• Mixing intermittent bracing methods from braced-wall line to braced-wall line within a story is permitted. Within Seismic Design Categories A, B and C or in regions where the ultimate design wind speed is less than or equal to 130 mph, mixing of intermittent bracing and continuous sheathing methods from braced wall line to braced wall line within a story shall be permitted.
  • Mixing intermittent bracing methods along a braced-wall line is permitted for all buildings in SDC A and B and detached dwellings in SDC C provided the length of required bracing in accordance with Table R602.10.3(1) or R602.10.3(3) is the highest value of all intermittent bracing methods used.
  • Mixing continuous sheathing methods CS-WSP, CS-G and CS-PF along a braced wall line shall be permitted. Intermittent methods ABW, PFH and PFG shall be permitted to be used along a braced-wall line with continuous sheathed methods.
  • Mixing continuous sheathing methods with intermittent methods from exterior braced wall line to exterior braced-wall line is not permitted in SDC D0, D1, and D2 or when ultimate design wind speed exceeds 130 mph. This is permitted in other regions (see R602.10.4).
  • In Seismic Design Categories A and B, and for detached one- and two- family dwellings in Seismic Design Category C, mixing of intermittent bracing methods along the interior portion of a braced wall line with continuous sheathing methods CS-WSP, CS-G and CS-PF along the exterior portion of the same braced wall line shall be permitted. The length of required bracing shall be the highest value of all intermittent bracing methods used in accordance with Table R602.10.3(1) or R602.10.3(3) as adjusted by Tables R602.10.3(2) and R602.10.3(4), respectively. The requirements of Section R602.10.7 shall apply to each end of the continuously sheathed portion of the braced wall line.

(X)
Gypsum Wall Board on Inside

The required wind and seismic bracing amounts are based on braced wall panels with gypsum wall board on the side of the wall opposite the bracing material. Some bracing methods are exempted from this requirement, other methods are permitted to omit the gypsum wall board with increases in bracing amounts up to 50%, and other methods are permitted to omit the gypsum wall board without penalty (see Tables R602.10.3(2) and R602.10.3(4)). This calculator evaluates parameters entered such as bracing method and allows the user to enter yes or no only when permitted. The effect of omitting gypsum wall board is shown as the "Gypsum on Inside Factor" in the Wind and Seismic calculation summary

(X)
Gypsum Board (GB) Construction Type

The required wind and seismic bracing amounts for Method GB bracing are based on double-sided gypsum wall board. Single-sided gypsum wall board doubles the required bracing amounts (see Table R602.10.5).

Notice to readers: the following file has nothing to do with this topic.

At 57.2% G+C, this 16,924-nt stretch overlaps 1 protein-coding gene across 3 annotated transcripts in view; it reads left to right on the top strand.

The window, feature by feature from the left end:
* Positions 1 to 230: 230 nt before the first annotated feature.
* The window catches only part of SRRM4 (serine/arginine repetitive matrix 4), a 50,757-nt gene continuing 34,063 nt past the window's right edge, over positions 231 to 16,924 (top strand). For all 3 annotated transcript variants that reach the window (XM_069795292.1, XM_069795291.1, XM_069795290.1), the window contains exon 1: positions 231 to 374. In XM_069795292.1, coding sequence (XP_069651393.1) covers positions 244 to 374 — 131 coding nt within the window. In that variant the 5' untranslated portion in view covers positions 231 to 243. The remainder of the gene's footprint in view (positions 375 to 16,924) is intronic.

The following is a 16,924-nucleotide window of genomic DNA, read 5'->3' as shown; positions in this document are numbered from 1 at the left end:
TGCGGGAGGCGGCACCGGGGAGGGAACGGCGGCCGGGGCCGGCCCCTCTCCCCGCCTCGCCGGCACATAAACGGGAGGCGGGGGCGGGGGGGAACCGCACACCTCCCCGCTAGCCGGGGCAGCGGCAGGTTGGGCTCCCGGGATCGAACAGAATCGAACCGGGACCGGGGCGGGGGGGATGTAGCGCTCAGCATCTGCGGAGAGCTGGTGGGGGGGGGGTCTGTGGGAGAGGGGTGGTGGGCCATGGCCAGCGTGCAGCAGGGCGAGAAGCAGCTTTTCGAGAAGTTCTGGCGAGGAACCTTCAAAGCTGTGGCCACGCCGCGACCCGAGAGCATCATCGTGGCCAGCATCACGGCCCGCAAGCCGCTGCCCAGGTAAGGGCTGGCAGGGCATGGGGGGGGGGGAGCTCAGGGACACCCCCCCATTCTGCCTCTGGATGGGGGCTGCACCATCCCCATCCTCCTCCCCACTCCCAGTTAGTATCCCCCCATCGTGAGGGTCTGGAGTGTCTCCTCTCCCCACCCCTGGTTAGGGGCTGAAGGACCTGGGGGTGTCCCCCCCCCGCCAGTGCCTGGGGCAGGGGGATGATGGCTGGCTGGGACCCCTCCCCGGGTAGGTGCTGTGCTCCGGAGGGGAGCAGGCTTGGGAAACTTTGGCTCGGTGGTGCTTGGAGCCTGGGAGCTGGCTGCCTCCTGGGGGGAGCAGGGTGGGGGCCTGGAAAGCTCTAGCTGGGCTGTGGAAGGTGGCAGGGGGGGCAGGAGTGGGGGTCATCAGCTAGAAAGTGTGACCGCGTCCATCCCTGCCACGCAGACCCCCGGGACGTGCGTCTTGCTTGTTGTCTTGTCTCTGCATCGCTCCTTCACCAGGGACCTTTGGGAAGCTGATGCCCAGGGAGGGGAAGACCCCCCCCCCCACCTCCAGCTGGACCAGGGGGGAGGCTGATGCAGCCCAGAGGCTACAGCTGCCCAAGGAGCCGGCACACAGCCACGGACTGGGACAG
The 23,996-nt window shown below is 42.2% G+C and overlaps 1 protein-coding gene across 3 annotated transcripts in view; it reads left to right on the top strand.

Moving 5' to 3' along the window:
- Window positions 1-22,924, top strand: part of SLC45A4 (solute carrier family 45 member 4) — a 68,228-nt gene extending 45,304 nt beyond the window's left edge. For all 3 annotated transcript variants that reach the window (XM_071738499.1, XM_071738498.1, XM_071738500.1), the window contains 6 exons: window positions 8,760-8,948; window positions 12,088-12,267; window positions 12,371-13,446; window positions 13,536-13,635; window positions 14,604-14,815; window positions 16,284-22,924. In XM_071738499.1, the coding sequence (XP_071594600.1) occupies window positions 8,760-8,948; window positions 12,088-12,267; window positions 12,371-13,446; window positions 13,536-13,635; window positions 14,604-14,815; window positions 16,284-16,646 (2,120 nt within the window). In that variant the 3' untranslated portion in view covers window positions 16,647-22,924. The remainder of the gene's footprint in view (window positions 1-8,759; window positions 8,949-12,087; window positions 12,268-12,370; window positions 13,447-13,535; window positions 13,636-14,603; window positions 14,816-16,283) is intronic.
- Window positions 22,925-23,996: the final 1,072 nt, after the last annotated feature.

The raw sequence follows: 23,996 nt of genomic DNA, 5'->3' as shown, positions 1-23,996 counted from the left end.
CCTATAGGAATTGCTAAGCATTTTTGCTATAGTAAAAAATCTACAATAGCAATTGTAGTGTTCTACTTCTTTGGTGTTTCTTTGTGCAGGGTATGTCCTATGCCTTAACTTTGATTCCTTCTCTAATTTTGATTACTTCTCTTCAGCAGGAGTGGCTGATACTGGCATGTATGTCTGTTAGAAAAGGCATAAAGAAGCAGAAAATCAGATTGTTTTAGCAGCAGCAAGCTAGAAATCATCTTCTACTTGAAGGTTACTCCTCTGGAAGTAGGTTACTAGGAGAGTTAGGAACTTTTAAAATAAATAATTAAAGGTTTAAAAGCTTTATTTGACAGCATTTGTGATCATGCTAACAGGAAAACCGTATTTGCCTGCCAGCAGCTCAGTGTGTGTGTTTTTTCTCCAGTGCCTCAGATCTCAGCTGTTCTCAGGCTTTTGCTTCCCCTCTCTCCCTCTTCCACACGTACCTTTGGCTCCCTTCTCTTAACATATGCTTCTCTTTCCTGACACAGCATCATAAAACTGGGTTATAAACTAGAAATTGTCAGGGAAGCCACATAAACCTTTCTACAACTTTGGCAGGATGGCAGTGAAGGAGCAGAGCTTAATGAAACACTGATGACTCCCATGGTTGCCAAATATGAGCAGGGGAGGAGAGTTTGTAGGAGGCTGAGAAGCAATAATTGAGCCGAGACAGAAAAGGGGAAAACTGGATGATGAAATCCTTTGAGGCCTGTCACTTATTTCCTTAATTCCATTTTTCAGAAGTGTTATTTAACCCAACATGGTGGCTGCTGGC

Gypsum wall board panels installed horizontally will not require blocking of horizontal joints (see Section R602.10.10) excepted as noted below.

The required wind bracing amount for Method GB may be reduced by 30% when double-sided GB is installed with blocked horizontal joints and fastened at 4 inches on center at all panel edges (see Table R602.10.3(2)).

(X)
Horizontal Joints Blocked

Bracing methods that use sheathing panels must have blocking behind all horizontal joints. Some bracing methods permit the blocking to be omitted when the wind and seismic bracing amounts are doubled, others permit blocking to be omitted without penalty (see Section R602.10.10). This calculator allows the user to enter yes or no only when omitting the blocking is permitted by the bracing method. The effect of omitting blocking is shown as the "Blocked Joint Factor" in the Wind and Seismic calculation summary.

(X)
Holdown Device Used

The required wind bracing amount may be reduced by 20% for some methods when an 800-pound holdown device is used on the end studs of each braced-wall panel in the braced-wall line (see Table R602.10.3(2)).

Stone or masonry veneer exceeding the first-story height in higher SDC regions requires wood structural panel sheathing and holdowns installed in accordance with Section R602.10.6.5 and is indicated in this calculator as method BV-WSP. When method BV-WSP is required, "Holdown Device Used" defaults to "Yes."

(X)
Supporting Stone or Masonry Veneer

Section R602.10.6.5 of the 2015 IRC requires method BV-WSP on "exterior braced wall lines and braced wall lines on the interior of the building, backing or perpendicular to and laterally supporting veneered walls" when the stone or masonry veneer exceeds the first-story height of detached one-or two-family dwellings in SDC D0, D1, or D2. In reference to the figure shown here, Method BV-WSP must be used on BWLs 1, A, B, and C.


(X)
Wall Dead Load